Prince Titus of Elberon has sworn to protect Iolanthe at all costs but he’s also a powerful mage committed to obliterating the Bane to revenge the death of his family—even if he must sacrifice both Iolanthe and himself to achieve his goal.

But Titus makes the terrifying mistake of falling in love with the girl who should have been only a means to an end. Now, with the servants of the Bane closing in, he must choose between his mission and her life.

– See more at: http://www.sherrythomas.com/the-burning-sky.php#sthash.JTiwEDMI.dpuf

Iolanthe Seabourne is the greatest elemental mage of her generation—or so she’s being told. The one prophesied for years to be the savior of The Realm. It is her duty and destiny to face and defeat the Bane, the greatest mage tyrant the world has ever known. A suicide task for anyone let alone a sixteen-year-old girl with no training, facing a prophecy that foretells a fiery clash to the death.

Prince Titus of Elberon has sworn to protect Iolanthe at all costs but he’s also a powerful mage committed to obliterating the Bane to revenge the death of his family—even if he must sacrifice both Iolanthe and himself to achieve his goal.

But Titus makes the terrifying mistake of falling in love with the girl who should have been only a means to an end. Now, with the servants of the Bane closing in, he must choose between his mission and her life.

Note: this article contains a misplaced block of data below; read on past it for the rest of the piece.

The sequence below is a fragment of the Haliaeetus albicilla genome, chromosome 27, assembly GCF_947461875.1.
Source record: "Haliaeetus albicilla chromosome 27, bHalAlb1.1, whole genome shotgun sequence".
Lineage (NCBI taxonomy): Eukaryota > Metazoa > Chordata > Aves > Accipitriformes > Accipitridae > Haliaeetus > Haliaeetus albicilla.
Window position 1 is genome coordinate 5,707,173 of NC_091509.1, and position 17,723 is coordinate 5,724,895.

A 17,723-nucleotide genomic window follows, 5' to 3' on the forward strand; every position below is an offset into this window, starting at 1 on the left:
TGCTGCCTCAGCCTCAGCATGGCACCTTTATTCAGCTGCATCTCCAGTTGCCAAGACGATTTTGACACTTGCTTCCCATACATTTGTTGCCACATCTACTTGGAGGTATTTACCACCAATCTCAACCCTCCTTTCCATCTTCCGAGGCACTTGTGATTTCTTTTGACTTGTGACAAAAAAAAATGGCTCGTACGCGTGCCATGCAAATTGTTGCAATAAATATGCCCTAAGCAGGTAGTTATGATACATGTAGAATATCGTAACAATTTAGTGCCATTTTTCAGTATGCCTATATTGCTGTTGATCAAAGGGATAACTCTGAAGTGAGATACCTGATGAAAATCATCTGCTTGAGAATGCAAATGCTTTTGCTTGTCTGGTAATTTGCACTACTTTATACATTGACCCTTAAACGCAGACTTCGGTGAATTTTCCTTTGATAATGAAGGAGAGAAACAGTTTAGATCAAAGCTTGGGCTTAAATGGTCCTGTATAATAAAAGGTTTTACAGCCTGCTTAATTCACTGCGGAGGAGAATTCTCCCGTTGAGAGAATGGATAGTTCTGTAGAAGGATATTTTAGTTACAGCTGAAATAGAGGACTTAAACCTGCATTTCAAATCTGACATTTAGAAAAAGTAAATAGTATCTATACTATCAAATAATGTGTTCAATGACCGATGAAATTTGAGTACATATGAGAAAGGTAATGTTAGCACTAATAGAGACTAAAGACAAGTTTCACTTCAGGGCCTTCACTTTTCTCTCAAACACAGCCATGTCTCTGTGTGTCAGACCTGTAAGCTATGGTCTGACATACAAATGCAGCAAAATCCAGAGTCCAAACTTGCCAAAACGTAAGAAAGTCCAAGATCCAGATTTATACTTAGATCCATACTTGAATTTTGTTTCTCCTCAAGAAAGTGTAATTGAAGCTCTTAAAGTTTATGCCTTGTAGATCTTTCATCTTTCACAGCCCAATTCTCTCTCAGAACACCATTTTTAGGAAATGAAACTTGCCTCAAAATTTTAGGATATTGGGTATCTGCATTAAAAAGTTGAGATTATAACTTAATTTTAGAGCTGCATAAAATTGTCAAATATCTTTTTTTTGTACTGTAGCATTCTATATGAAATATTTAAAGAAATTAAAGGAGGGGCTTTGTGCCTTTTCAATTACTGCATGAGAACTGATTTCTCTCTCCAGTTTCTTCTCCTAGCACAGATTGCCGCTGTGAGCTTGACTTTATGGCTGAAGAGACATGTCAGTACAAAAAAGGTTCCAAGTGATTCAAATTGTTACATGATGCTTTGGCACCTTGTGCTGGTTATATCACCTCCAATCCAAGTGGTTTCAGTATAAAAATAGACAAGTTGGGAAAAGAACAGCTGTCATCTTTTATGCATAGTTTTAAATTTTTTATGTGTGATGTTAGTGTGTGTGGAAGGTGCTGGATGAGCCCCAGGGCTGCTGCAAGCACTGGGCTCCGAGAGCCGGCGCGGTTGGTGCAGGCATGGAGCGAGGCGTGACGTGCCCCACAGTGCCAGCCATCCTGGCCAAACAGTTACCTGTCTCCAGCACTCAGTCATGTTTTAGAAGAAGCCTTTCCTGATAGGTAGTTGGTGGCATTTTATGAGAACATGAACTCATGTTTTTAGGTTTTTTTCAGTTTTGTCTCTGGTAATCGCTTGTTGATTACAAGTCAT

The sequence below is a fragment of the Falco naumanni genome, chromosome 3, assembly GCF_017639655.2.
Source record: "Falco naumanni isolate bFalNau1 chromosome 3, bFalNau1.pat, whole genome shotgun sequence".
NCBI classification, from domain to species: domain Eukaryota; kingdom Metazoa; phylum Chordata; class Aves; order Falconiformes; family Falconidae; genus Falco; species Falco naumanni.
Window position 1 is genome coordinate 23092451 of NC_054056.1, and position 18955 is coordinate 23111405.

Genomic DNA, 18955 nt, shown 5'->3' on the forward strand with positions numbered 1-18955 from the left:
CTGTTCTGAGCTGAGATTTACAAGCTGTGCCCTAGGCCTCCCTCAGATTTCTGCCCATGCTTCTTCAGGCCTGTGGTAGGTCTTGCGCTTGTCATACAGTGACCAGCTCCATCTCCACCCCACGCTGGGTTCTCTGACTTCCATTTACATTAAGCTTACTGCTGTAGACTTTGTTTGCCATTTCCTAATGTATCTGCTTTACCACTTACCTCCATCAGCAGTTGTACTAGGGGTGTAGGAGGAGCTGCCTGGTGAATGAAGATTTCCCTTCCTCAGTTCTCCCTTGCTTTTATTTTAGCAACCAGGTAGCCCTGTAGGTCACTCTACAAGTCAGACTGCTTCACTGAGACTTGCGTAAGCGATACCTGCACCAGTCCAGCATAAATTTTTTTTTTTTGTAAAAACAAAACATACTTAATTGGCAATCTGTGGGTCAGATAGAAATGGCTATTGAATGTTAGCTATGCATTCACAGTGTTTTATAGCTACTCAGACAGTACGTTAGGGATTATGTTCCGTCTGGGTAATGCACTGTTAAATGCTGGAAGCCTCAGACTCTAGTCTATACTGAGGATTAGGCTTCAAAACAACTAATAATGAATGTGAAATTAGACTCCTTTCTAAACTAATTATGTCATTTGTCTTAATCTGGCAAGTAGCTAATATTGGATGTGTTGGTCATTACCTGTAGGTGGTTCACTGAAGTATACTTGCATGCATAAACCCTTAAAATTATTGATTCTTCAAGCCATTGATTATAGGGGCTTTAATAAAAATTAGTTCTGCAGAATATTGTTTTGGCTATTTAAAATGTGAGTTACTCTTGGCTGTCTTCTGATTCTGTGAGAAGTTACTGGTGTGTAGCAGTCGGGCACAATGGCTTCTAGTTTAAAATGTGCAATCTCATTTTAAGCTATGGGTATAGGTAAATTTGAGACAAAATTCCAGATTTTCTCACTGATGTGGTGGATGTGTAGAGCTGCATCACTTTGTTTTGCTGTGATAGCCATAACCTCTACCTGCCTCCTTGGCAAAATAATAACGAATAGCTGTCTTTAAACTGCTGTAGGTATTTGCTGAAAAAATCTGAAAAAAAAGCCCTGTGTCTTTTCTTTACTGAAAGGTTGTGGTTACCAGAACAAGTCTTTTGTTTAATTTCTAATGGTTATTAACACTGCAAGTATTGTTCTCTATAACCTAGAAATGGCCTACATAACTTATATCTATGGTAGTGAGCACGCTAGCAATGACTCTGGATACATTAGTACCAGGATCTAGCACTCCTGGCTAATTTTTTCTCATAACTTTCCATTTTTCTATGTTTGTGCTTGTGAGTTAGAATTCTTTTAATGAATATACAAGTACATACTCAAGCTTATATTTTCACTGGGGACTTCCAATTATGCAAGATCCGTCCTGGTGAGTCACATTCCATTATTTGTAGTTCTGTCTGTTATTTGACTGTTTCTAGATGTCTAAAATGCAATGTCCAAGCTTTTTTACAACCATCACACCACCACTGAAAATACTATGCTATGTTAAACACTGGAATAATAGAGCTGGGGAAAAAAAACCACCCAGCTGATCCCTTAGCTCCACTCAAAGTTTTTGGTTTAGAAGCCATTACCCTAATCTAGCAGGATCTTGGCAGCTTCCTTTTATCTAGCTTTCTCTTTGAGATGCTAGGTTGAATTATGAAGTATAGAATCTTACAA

– See more at: http://www.sherrythomas.com/the-burning-sky.php#sthash.JTiwEDMI.dpuf

Iolanthe Seabourne is the greatest elemental mage of her generation—or so she’s being told. The one prophesied for years to be the savior of The Realm. It is her duty and destiny to face and defeat the Bane, the greatest mage tyrant the world has ever known. A suicide task for anyone let alone a sixteen-year-old girl with no training, facing a prophecy that foretells a fiery clash to the death.

Prince Titus of Elberon has sworn to protect Iolanthe at all costs but he’s also a powerful mage committed to obliterating the Bane to revenge the death of his family—even if he must sacrifice both Iolanthe and himself to achieve his goal.

But Titus makes the terrifying mistake of falling in love with the girl who should have been only a means to an end. Now, with the servants of the Bane closing in, he must choose between his mission and her life.

– See more at: http://www.sherrythomas.com/the-burning-sky.php#sthash.JTiwEDMI.dpuf